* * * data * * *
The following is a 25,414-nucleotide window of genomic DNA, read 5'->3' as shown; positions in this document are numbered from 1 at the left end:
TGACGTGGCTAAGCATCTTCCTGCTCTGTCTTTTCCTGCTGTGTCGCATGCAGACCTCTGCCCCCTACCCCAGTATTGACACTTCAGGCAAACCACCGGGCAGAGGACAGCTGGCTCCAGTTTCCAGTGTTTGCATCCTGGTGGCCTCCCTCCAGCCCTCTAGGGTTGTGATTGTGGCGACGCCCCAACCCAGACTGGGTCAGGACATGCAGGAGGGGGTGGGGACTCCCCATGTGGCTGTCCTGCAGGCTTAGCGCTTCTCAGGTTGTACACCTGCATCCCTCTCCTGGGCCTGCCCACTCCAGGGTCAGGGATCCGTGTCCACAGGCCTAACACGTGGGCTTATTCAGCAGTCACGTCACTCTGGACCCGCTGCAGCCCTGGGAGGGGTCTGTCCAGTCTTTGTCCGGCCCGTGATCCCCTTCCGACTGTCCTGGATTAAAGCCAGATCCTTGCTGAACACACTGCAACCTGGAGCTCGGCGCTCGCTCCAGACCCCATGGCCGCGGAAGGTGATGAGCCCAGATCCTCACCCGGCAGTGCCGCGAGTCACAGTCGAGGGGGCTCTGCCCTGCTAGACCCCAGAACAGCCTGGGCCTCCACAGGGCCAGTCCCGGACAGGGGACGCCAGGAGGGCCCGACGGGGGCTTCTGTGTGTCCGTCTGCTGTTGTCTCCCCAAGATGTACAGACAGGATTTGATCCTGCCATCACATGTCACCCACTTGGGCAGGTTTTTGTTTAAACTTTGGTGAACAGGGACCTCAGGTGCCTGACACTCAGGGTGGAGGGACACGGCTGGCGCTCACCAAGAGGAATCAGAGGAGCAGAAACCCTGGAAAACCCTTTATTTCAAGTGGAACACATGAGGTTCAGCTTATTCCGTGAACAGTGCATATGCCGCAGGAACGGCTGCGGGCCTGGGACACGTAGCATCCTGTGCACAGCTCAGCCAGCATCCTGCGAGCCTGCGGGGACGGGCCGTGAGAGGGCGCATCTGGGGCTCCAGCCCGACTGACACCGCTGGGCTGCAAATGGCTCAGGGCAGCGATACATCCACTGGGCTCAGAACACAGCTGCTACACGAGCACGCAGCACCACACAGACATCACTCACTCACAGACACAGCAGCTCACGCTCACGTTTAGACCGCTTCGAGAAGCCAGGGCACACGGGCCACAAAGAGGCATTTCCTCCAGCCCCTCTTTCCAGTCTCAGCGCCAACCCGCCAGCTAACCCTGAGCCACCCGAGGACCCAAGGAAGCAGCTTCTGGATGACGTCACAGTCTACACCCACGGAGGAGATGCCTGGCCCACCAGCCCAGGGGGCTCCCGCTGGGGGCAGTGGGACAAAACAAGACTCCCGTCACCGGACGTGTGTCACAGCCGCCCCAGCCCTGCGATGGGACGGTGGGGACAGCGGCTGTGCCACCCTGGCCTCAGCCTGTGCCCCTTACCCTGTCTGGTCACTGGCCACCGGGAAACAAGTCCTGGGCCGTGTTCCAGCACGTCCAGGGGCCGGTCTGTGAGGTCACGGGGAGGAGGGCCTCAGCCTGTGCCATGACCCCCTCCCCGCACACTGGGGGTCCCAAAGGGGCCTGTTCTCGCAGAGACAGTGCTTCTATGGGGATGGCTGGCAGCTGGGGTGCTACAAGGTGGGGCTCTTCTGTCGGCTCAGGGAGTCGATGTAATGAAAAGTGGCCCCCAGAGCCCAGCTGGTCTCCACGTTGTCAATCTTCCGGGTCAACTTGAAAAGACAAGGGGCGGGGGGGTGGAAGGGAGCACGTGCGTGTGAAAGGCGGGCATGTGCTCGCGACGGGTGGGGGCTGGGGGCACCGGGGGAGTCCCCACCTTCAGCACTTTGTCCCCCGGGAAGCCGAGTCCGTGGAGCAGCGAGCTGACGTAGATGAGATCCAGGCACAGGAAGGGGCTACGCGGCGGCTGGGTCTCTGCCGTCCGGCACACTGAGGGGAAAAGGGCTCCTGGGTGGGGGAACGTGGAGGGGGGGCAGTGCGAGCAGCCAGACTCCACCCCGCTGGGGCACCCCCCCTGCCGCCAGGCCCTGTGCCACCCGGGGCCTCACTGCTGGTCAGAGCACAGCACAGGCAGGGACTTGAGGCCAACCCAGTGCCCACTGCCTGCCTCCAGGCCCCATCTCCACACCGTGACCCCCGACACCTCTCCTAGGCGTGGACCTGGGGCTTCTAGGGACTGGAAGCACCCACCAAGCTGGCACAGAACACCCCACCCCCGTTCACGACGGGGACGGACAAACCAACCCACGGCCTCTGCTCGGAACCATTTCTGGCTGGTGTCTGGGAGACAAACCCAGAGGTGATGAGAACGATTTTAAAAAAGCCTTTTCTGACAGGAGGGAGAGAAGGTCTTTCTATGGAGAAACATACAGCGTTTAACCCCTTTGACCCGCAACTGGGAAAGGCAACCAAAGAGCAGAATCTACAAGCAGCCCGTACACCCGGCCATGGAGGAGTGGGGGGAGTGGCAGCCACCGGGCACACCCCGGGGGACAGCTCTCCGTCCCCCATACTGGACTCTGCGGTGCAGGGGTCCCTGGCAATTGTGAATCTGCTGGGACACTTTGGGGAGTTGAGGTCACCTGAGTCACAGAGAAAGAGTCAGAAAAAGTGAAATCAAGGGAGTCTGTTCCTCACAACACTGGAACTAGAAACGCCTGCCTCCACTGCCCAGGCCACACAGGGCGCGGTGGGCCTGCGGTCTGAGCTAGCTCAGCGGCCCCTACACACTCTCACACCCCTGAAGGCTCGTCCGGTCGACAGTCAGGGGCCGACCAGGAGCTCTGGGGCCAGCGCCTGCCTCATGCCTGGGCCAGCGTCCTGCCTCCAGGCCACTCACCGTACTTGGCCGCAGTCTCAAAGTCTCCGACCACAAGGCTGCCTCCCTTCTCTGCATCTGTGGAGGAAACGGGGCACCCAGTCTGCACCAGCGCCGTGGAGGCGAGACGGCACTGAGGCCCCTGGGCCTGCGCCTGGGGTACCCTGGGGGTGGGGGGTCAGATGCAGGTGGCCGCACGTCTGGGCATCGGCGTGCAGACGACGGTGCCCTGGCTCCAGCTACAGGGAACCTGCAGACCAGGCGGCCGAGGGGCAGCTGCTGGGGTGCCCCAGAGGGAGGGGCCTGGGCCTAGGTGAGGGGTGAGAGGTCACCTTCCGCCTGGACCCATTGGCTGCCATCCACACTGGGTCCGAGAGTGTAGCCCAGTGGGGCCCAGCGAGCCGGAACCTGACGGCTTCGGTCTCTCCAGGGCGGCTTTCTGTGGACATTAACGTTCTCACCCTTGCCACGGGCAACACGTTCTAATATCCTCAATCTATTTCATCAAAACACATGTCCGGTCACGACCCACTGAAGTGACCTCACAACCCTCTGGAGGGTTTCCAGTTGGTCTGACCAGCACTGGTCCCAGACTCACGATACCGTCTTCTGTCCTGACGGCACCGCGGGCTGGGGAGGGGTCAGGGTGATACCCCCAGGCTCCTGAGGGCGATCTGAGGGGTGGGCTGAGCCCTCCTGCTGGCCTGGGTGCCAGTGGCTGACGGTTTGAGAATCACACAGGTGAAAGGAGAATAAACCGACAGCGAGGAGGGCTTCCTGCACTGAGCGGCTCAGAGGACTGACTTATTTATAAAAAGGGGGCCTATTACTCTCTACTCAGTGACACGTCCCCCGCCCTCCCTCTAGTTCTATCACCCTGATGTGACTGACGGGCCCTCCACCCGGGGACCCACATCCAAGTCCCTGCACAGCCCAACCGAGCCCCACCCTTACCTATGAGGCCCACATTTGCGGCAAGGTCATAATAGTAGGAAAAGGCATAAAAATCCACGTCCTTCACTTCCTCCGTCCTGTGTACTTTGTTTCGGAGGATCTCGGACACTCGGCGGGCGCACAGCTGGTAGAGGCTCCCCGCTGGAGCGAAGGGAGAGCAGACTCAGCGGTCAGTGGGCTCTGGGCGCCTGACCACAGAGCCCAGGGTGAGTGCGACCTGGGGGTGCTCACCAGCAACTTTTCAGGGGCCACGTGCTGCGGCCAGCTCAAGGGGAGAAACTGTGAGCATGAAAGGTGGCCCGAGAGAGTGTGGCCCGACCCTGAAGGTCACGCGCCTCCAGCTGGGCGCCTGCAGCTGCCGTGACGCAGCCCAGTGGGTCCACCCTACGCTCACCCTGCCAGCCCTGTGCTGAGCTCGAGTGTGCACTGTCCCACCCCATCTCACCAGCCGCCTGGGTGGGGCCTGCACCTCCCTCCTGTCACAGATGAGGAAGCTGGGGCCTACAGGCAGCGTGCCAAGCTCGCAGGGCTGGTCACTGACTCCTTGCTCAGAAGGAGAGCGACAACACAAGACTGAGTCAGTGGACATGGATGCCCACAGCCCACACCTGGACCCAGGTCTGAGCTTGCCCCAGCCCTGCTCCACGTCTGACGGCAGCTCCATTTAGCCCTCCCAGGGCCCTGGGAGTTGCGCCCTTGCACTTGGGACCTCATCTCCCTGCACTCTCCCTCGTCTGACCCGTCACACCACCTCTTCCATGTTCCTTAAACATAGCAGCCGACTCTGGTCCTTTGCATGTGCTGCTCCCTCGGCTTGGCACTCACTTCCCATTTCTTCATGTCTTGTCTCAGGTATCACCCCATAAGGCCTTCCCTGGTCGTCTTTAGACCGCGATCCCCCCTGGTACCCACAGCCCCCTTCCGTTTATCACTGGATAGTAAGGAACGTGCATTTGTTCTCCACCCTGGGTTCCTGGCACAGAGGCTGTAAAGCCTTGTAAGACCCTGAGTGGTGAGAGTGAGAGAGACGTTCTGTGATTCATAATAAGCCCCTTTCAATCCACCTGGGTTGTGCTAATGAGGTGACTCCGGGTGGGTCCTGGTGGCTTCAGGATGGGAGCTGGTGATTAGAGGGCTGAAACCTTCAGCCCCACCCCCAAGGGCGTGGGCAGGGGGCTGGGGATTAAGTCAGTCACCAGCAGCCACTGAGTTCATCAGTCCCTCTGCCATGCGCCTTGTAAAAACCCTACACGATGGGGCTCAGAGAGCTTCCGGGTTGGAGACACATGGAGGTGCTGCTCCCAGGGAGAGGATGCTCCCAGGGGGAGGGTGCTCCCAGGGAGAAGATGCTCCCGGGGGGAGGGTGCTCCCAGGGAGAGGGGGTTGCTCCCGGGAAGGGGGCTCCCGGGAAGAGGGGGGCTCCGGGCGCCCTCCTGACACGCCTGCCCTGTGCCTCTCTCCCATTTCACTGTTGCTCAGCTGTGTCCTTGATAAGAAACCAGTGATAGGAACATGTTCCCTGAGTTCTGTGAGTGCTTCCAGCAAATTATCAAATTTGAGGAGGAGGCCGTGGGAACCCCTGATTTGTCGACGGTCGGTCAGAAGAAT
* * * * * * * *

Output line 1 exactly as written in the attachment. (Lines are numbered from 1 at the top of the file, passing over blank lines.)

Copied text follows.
The following is a 25,414-nucleotide window of genomic DNA, read 5'->3' as shown; positions in this document are numbered from 1 at the left end: